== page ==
e-books and the Amazon Kindle
It seems that with the advent of every new technology, pundits proclaim the imminent demise of the printed book -- yet books remain as ubiquitous as ever (even while their newspaper cousins are going through some hard times).
The e-book may or may not be a true competitor to the dead-tree counterpart, but it has certainly received a lot of attention over the course of 2008. That's because after years of R&D work in the lab, some viable commercial e-books finally popped onto the market.
The one that got the most attention was the Kindle, designed and sold by Amazon, the online book-selling behemoth.
Our experiences at Wheaton
Of course, being librarians, geeks, and college-dwellers, R&I jumped on the Kindle bandwagon and bought one to take it out for a spin.
Frankly, we love it.
Having said that, the Kindle is best enjoyed when reading in a linear fashion -- novels work well -- rather than jumping around, such as in a reference book or newspaper. Navigation is a bit clunky.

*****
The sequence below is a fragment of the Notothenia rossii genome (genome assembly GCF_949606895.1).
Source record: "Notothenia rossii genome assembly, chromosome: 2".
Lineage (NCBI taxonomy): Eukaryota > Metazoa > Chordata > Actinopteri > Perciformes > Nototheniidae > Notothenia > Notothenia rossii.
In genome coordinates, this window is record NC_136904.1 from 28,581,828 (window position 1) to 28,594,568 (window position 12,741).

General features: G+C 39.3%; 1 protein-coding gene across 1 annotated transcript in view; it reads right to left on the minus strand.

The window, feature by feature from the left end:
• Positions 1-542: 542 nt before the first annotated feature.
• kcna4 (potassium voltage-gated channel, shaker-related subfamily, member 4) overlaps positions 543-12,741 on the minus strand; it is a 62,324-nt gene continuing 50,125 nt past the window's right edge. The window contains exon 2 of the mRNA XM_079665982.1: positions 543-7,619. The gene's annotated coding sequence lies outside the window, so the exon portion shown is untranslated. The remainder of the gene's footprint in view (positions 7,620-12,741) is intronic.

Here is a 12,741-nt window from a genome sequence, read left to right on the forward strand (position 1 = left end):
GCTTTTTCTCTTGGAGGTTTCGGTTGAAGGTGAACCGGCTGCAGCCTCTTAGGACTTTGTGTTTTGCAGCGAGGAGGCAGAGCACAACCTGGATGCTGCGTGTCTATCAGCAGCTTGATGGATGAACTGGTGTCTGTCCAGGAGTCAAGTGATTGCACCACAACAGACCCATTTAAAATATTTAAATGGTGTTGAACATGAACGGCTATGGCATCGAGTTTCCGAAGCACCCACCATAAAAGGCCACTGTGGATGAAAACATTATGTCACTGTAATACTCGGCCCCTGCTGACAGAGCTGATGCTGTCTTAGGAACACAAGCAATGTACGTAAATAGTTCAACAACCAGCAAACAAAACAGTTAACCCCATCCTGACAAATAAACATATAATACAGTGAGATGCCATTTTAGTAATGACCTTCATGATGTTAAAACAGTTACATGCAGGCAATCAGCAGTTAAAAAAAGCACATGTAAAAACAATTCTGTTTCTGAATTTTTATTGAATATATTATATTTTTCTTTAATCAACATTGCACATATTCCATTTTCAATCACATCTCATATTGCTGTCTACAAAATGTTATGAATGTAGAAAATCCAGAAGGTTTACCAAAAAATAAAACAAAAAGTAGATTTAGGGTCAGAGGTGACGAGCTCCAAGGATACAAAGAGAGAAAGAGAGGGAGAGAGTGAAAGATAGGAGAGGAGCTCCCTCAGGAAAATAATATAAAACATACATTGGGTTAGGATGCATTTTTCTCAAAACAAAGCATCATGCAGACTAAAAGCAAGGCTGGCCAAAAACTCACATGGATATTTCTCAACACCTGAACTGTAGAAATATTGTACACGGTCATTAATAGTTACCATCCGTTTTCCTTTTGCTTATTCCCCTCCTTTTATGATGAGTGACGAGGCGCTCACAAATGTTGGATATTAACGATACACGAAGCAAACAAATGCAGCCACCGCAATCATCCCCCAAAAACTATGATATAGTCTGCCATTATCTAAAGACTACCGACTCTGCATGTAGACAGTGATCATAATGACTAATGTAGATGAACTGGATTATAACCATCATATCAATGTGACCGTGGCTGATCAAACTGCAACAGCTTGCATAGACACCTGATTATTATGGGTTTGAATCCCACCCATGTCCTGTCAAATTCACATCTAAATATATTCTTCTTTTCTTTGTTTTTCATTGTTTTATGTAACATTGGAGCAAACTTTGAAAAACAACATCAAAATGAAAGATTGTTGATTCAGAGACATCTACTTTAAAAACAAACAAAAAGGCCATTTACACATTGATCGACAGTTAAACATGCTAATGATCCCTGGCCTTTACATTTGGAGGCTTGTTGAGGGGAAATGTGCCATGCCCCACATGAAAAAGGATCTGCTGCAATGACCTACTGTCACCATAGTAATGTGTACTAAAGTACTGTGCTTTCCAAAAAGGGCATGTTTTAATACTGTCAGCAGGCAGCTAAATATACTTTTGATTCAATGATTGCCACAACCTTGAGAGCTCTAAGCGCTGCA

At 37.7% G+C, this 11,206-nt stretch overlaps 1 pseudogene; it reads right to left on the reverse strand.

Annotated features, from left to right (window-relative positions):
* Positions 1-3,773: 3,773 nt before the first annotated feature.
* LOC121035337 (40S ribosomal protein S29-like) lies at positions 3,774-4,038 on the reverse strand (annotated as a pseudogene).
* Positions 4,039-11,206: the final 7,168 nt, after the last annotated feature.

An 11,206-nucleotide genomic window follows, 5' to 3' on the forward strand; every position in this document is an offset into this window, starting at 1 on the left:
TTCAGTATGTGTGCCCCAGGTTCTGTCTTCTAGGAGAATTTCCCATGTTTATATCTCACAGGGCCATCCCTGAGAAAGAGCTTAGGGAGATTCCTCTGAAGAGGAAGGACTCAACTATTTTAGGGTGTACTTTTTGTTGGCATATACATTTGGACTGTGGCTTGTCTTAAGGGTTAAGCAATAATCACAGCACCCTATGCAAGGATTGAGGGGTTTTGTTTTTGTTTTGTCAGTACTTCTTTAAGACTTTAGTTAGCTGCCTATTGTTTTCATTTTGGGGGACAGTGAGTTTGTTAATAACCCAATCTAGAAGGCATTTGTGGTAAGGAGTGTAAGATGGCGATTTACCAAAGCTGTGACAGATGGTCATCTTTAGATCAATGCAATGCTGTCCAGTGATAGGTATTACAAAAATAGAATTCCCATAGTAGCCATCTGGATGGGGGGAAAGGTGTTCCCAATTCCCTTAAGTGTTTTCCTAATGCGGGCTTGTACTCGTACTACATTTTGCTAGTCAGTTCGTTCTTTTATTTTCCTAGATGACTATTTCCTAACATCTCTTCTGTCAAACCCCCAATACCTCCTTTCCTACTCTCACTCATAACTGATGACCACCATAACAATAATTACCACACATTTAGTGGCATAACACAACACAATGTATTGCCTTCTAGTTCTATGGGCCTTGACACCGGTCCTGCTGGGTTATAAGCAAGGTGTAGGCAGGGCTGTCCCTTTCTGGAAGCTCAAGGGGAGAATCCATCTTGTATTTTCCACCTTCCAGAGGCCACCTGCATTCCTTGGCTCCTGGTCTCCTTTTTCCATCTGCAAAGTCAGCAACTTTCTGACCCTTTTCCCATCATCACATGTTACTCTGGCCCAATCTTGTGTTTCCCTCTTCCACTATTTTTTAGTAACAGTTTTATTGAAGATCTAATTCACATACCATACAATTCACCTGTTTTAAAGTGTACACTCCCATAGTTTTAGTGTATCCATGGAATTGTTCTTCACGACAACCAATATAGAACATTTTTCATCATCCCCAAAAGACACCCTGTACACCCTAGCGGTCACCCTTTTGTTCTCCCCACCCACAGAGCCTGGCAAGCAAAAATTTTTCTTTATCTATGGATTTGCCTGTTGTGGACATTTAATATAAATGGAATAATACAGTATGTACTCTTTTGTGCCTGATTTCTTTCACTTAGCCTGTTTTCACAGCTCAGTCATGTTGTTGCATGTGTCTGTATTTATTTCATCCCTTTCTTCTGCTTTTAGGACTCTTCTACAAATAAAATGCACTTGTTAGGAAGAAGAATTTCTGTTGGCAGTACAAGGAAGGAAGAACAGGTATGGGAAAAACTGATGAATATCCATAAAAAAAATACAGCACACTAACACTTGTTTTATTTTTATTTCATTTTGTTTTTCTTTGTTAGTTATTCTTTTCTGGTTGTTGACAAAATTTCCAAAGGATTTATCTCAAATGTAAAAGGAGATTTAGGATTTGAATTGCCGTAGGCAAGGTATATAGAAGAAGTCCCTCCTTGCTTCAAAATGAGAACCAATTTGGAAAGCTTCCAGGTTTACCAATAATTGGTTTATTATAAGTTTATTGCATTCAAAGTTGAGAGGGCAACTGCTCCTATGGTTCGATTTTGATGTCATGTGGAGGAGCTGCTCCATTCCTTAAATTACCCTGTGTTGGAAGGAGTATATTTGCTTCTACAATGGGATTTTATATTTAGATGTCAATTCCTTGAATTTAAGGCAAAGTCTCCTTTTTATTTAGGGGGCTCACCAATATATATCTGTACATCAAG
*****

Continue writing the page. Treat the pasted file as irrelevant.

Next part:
The "secret sauce" is the display which is a delight to read under almost any circumstances - even in bright daylight (where a laptop screen is all but unreadable).
Some quick facts about the Kindle
- Like all e-books, the Kindle's screen does not glow -- it is more akin to an etch-a-sketch screen, and cannot be read in the dark. Unlike a typical laptop screen, however, it is quite readable in sunlight
- The Kindle display only consumes energy when the page changes, but requires no energy to maintain an image -- as a result, a single charge can last 5 days easily
- A Kindle can hold approximately 200 books in memory
- The Kindle downloads books via the cell phone network, so that you can download books anywhere you can use a cell phone. The cell phone connection costs are built into the cost of the Kindle itself, so there is no monthly connection fee
- As of this writing (March 2009) the Kindle is retailing for $359. The price is sure to drop.
Will it usurp the printed page? While the experience of reading a Kindle may not be exactly the same as flipping the well-worn pages of a treasured paperback, for most of us in most cases it may well be "close enough".
Our verdict? Keep a close eye on this one.